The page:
In order to assess involvement of NF-κB in the regulation of CD40L expression, T cells were activated in the presence versus absence of acknowledged antagonists of NF-κB activation, e.g. Cbz-Ile-Glu(O-t-Bu)-Ala-Leucinal (PSI) [25], N-acetyl-Leu-Leu-norleucinal (ALLN) [26] or pyrrolidinedithiocarbamate (PDTC) [27,28]. Both PSI, a specific inhibitor of the chymotrypsin-like activity of the proteasome [29], and ALLN, another inhibitor of the proteasome pathway [26], prevent degradation of I-κB, which eventually results in a lack of translocated NF-κB in the nucleus. The generation of cytoplasmic reactive oxygen intermediates, in particular OH° radicals, is a crucial event in the activation of NF-κB. Therefore, we also used PDTC, a scavenger of free radicals, and known to interfere with the activation of genes requiring NF-κB [27,28].

PMA/ION strongly and rapidly induced surface expression of CD40L and CD69 on T cells compared to non-treated T cells, as measured by flow cytometry (Fig. 2, upper panel) CD40L induction by PMA/ION was profoundly inhibited by PSI. In contrast, the CD69 level was only slightly affected. In the presence of PDTC and ALLN, the expression of CD40L was also inhibited (data not shown). CsA also inhibited CD40L levels, albeit to a lesser extent, while CD69 levels were not affected (Fig. 2, upper panel). Finally, the combination of CsA and PSI totally abolished the increase of CD40L surface levels, while CD69 was again much less affected. As a more physiological means to induce T cell activation, we also stimulated purified T cells with a combination of anti-CD3 and anti-CD28 MoAbs (Fig. 2, lower panel). Under these conditions, high surface levels of CD40L were observed after 24 h of stimulation, which were strongly inhibited by PSI. Similar results for CD40L were obtained with ALLN and PDTC (data not shown). The down-regulation of CD40L expression by CsA and by various NF-κB inhibitors suggest that both NF-AT and NF-κB, respectively, participate in the induction of CD40L expression in activated T cells.

Figure 2.

 PSI and CsA inhibit CD40L surface expression on activated T cells. T cells were stimulated with PMA (50 ng/ml) and ionomycin (1 µm) for 6 h (upper panel) or with immobilized anti-CD3 MoAb (UCHT1) and soluble anti-CD28 MoAb (9·3) (100 ng/ml) for 24 h (lower panel). PSI (200 µm) and/or CsA (400 ng/ml) were added as indicated. After the respective incubation time, the surface levels of CD40L and CD69 on the T cells were analysed by flow cytometry, following immunostaining with anti-CD40L MoAb and anti-CD69 MoAb. Dot plots of reactivity with FITC-conjugated anti-CD40L (x-axis) versus PE-conjugated anti-CD69 (y-axis) are shown.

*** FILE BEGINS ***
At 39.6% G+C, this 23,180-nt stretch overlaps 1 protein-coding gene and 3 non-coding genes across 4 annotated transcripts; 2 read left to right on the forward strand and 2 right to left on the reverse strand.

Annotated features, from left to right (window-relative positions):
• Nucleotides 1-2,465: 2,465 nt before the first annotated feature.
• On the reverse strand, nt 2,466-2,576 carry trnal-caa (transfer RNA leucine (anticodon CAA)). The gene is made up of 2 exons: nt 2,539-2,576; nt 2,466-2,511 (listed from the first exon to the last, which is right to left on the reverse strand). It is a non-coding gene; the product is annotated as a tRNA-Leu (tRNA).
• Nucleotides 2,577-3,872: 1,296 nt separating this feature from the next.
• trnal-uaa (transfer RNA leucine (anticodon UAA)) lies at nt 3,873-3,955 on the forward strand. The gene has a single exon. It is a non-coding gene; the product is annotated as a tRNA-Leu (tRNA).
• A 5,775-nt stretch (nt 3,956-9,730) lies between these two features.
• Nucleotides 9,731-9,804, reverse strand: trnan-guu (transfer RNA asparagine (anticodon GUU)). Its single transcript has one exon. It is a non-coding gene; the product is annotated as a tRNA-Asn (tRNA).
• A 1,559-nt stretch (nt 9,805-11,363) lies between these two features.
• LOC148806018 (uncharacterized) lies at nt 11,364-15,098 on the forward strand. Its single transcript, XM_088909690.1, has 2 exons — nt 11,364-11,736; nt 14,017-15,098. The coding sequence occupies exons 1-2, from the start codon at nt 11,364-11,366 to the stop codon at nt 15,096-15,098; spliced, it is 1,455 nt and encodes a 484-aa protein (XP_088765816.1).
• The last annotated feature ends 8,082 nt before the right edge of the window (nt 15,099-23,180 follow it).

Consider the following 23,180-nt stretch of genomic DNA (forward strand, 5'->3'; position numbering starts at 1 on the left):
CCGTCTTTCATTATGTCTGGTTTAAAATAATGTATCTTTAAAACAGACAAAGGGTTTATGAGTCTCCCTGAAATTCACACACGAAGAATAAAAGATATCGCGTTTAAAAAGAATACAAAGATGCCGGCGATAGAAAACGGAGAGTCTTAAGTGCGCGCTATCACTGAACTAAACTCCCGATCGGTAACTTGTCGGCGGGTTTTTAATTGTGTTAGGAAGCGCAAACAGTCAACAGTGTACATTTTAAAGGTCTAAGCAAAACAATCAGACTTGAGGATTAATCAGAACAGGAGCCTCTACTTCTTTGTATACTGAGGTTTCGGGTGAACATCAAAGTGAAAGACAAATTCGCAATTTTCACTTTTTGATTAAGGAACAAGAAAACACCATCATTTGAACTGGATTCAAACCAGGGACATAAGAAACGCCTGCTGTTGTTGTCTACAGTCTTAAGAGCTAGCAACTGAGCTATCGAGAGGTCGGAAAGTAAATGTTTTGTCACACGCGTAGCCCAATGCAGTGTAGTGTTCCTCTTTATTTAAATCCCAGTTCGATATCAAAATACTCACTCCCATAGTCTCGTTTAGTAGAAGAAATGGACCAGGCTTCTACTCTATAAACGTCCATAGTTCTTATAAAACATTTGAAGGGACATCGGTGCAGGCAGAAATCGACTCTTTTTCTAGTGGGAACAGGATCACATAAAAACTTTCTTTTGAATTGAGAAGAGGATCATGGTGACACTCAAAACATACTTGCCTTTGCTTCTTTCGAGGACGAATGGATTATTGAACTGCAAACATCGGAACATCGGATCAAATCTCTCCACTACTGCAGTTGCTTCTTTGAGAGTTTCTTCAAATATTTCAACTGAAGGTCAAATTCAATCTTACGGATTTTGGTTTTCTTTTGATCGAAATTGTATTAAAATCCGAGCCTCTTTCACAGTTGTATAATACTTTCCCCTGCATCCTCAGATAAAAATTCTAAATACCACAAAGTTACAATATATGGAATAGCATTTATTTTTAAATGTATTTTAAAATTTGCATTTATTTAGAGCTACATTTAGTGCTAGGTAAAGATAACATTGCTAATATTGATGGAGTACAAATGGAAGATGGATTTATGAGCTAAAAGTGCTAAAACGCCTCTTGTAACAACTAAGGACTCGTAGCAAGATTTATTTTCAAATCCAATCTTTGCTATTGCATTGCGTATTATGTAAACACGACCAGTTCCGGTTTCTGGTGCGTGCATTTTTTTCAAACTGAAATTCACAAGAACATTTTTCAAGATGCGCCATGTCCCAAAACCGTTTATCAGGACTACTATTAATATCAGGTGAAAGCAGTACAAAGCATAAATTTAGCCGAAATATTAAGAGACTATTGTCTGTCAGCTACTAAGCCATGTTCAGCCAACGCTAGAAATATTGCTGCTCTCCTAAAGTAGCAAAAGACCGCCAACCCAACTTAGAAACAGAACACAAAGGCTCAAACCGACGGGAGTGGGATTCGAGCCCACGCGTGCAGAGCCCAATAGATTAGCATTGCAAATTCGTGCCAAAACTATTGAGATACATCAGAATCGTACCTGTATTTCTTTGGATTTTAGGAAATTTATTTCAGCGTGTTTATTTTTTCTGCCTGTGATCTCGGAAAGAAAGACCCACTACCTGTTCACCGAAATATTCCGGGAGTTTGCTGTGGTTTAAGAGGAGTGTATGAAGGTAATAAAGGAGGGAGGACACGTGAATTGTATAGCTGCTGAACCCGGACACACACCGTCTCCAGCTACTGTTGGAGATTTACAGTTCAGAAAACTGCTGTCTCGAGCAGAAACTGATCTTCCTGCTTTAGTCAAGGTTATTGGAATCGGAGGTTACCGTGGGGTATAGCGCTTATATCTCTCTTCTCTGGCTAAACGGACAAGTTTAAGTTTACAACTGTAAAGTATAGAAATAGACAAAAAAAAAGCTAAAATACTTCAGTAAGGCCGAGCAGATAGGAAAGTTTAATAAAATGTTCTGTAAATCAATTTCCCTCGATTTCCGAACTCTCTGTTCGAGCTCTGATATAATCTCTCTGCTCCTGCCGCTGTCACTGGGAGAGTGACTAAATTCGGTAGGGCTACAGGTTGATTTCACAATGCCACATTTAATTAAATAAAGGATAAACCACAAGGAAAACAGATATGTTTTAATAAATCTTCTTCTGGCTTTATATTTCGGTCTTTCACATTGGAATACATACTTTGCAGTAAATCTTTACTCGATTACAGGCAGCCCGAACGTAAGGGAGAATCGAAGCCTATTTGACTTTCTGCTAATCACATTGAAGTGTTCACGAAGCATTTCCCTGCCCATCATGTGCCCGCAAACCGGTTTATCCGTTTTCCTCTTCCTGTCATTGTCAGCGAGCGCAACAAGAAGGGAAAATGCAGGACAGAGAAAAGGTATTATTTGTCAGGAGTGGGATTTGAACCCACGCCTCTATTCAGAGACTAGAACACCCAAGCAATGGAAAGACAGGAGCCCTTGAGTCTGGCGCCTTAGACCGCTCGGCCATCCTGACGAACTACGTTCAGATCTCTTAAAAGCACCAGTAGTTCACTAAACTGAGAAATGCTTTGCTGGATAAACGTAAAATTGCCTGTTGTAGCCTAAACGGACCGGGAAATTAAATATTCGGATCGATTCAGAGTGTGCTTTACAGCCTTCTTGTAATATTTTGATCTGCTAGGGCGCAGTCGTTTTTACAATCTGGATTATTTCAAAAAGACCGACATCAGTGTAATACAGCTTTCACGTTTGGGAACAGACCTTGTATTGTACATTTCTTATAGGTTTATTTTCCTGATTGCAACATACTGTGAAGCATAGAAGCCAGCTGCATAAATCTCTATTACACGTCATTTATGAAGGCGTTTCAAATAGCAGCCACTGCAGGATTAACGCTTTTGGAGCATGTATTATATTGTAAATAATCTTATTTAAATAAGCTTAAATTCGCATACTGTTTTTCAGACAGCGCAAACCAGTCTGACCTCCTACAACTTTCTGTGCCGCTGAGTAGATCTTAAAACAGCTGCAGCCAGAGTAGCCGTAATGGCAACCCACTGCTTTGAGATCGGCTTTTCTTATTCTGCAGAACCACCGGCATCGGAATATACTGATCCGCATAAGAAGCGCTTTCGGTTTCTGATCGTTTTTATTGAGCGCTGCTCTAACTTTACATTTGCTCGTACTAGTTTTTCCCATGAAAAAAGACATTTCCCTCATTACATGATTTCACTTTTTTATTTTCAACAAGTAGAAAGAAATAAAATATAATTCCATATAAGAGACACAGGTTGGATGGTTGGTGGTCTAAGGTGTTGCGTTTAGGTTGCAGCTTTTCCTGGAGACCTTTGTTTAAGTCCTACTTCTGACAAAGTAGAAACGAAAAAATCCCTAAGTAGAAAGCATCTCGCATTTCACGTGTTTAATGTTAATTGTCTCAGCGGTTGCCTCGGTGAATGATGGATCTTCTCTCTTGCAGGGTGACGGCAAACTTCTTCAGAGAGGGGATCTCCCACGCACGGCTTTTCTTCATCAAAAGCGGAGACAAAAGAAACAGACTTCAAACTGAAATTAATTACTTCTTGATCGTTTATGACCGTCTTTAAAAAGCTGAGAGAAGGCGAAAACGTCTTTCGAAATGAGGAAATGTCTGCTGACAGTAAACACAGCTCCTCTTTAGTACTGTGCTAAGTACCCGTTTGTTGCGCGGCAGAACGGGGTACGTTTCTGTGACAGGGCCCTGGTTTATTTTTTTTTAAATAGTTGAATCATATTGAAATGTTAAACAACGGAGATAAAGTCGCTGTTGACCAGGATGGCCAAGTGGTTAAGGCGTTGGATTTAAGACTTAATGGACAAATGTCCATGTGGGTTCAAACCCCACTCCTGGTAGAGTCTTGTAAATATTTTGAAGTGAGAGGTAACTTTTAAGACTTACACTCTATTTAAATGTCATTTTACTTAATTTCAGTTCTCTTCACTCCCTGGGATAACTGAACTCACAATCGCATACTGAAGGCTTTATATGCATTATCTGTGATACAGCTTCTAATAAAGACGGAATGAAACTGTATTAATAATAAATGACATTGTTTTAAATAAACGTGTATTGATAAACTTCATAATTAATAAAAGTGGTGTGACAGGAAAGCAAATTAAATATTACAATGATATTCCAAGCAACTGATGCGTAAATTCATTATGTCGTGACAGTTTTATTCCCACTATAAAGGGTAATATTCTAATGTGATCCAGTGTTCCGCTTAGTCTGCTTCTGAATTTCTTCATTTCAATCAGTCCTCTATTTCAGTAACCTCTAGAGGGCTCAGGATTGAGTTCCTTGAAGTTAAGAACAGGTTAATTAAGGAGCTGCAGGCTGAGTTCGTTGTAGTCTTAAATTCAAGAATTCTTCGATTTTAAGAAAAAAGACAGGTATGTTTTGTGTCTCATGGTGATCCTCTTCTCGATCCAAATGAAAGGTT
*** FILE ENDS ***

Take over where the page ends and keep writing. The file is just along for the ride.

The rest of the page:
Expression of CD40L mRNA in activated T cells does not require de novo protein synthesis and is inhibited by CsA and inhibitors of NF-κB activation

To investigate whether these inhibitors have a direct effect on the steady-state levels of CD40L mRNAs in activated T cells, a semiquantitative RT-PCR method was used. In unstimulated T cells, an amplified CD40L-specific DNA fragment could be detected only after 23 cycles of amplification (Fig. 3). When T cells were stimulated for 4 h with PMA/ION, the product from the RT-PCR was visible after 15 cycles of amplification, which indicates an approximately 1000-fold increase of CD40L mRNA expression. In the presence of PSI, the product was only visible after 19 cycles, indicating that PSI inhibits the induction of CD40L transcription about 16-fold upon stimulation with PMA/ION. Similar results were obtained when levels of CD40L mRNA were assayed in PMA/ION activated T cells in the presence of ALLN and PDTC, other NF-κB inhibitors. In the presence of CsA the amplified fragment was only detected after 19 cycles, again suggesting a 16-fold inhibition. The combination of PSI with CsA additively inhibited CD40L mRNA expression (21 amplification cycles needed). CD69 mRNA was also detected after stimulation with PMA/ION. As expected from the FACS analysis, the induction level of CD69 mRNA was much less affected by either PSI or CsA. Parallel RT-PCR showed quasi equal amounts of β-actin mRNA in all the RT-PCR samples, as shown in Fig. 3 (upper and lower panel).